A new film for the Equal Justice Initiative reflects on the massacres Black people have faced since the Reconstruction era following the Civil War.
Hauntingly beautiful illustrations guide viewers through history, showing how President Abraham Lincoln’s Emancipation Proclamation of 1862 did nothing to stop the hate and brutality Black Americans have had to face and continue to face.
The film promotes EJI’s new report, Reconstruction in America, which examines the 12 years following the Civil War and documents 2,000 more lynchings of Black people in America than were previously recorded. The report says that the new numbers bring the count to 6,500 lynchings, with thousands more that may never be known.
“It was during Reconstruction that a century-long era of racial hierarchy, lynching, white supremacy and bigotry was established, an era from which the nation has yet to recover,” reads the film’s narrator, Tera DuVernay, deputy director of museum and memorial operations for the Equal Justice Initiative.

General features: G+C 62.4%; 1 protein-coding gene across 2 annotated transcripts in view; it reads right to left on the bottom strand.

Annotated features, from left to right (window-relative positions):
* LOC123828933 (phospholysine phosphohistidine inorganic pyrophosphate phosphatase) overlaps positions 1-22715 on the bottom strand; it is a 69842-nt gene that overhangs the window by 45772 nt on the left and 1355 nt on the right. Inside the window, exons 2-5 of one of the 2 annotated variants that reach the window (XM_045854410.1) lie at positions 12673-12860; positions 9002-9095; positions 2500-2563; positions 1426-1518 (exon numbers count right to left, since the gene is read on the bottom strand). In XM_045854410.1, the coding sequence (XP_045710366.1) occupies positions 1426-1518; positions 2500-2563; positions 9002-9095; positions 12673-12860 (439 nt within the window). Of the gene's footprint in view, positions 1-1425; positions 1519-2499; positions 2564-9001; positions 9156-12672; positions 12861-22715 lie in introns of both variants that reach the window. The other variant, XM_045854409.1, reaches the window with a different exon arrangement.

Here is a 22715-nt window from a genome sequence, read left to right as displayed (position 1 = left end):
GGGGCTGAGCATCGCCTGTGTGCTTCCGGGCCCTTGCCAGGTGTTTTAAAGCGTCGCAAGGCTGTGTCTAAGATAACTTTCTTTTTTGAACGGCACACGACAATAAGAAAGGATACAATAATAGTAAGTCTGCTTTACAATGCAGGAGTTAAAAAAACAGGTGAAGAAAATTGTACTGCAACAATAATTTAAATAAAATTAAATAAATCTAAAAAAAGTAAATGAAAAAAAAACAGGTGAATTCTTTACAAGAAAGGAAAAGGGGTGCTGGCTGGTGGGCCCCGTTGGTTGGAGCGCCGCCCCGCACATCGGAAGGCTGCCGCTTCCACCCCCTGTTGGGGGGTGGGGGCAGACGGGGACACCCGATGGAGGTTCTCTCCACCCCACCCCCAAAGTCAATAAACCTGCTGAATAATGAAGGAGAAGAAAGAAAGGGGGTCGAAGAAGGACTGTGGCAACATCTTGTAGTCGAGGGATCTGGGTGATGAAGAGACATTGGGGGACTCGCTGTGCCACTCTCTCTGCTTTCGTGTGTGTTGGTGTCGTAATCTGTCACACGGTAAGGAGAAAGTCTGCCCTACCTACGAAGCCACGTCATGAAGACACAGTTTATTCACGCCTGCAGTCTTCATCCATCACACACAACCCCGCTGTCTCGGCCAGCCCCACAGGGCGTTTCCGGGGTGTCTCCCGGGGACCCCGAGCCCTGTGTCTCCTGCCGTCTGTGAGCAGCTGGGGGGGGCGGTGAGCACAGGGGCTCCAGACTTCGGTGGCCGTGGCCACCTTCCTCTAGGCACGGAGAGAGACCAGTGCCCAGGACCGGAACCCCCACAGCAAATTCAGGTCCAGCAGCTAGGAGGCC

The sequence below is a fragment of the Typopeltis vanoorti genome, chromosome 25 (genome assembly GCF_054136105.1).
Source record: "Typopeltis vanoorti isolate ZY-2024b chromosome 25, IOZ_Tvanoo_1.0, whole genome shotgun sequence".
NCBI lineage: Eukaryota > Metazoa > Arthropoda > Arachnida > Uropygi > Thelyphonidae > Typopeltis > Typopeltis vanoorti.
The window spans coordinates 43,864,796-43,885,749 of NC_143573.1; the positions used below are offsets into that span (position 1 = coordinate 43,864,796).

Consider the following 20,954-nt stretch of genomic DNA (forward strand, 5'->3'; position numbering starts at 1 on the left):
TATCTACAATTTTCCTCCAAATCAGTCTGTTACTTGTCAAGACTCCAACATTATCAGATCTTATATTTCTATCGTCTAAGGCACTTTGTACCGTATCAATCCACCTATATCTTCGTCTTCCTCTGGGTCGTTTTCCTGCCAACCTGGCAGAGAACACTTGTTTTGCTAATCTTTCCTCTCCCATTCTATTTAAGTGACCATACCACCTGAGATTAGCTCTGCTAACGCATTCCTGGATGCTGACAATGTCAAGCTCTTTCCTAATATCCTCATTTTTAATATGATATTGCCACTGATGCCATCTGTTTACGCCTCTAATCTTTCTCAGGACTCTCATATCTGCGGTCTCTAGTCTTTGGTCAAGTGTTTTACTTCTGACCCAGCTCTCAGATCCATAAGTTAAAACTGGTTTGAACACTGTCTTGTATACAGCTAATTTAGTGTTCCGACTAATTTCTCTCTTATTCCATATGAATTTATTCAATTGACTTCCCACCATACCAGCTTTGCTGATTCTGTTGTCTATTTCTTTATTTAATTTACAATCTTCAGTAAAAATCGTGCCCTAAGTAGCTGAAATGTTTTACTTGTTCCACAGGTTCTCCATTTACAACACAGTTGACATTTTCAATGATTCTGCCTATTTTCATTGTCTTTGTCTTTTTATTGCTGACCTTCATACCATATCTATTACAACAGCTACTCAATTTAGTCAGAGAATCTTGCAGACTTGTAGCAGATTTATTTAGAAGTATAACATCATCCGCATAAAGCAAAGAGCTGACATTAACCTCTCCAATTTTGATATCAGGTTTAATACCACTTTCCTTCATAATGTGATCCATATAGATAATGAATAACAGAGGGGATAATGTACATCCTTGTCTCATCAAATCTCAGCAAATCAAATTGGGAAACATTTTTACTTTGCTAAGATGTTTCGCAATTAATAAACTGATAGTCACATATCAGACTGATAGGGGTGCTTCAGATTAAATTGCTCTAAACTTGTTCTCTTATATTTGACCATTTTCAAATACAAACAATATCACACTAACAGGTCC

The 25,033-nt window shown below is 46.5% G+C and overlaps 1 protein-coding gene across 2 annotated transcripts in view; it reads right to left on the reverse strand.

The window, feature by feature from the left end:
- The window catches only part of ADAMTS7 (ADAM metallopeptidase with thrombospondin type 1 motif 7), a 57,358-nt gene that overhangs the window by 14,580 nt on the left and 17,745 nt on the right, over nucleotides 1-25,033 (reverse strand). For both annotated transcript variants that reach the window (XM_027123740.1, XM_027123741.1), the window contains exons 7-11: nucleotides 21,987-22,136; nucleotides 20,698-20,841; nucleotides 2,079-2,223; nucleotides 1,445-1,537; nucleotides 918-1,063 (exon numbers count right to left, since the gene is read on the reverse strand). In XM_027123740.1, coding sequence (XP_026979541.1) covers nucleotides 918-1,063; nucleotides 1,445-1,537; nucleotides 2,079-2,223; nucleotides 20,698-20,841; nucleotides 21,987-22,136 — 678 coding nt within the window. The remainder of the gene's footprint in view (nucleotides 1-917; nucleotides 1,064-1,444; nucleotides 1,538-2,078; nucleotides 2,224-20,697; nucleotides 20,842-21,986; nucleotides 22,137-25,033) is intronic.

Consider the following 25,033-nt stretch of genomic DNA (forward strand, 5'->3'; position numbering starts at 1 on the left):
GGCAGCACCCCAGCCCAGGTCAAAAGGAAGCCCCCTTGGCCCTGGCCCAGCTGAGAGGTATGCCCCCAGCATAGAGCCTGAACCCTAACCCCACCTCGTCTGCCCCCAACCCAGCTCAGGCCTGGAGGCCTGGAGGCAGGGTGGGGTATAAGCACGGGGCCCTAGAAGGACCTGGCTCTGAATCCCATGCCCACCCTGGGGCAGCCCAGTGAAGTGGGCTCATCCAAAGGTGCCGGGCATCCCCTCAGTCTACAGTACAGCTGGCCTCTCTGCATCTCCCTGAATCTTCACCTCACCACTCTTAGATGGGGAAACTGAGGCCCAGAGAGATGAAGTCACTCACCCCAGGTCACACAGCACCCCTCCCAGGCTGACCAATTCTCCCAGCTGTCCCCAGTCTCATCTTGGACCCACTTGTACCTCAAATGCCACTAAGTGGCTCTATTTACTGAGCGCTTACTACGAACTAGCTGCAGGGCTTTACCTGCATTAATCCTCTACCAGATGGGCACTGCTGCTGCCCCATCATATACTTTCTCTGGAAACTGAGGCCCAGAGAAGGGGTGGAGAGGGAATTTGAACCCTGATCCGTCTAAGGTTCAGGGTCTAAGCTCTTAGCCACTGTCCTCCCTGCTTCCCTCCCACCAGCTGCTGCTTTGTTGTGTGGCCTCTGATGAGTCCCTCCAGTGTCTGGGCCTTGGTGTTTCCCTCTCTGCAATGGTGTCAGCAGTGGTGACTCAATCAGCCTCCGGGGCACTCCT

DuVernay’s sister–Oscar-nominated filmmaker Ava DuVernay ("Selma,""13th," “When They See Us,” “Wrinkle in Time”)–shared the video in a tweet to her 2.5 million followers.The six-minute film is directed by freelance filmmaker Jim Batt and musician and filmmaker Kim Boekbinder and produced by New York City-based production company Sharp as Knives. Illustrations come from award-winning artist and author Molly Crabapple, who has worked on a number of projects about racial equality.
“We believe our nation has failed to acknowledge our history of racial terror and that we must commit to a new era of truth telling followed by meaningful efforts to repair and remedy the continuing legacy of racial injustice,” DuVernay states towards the end of the film.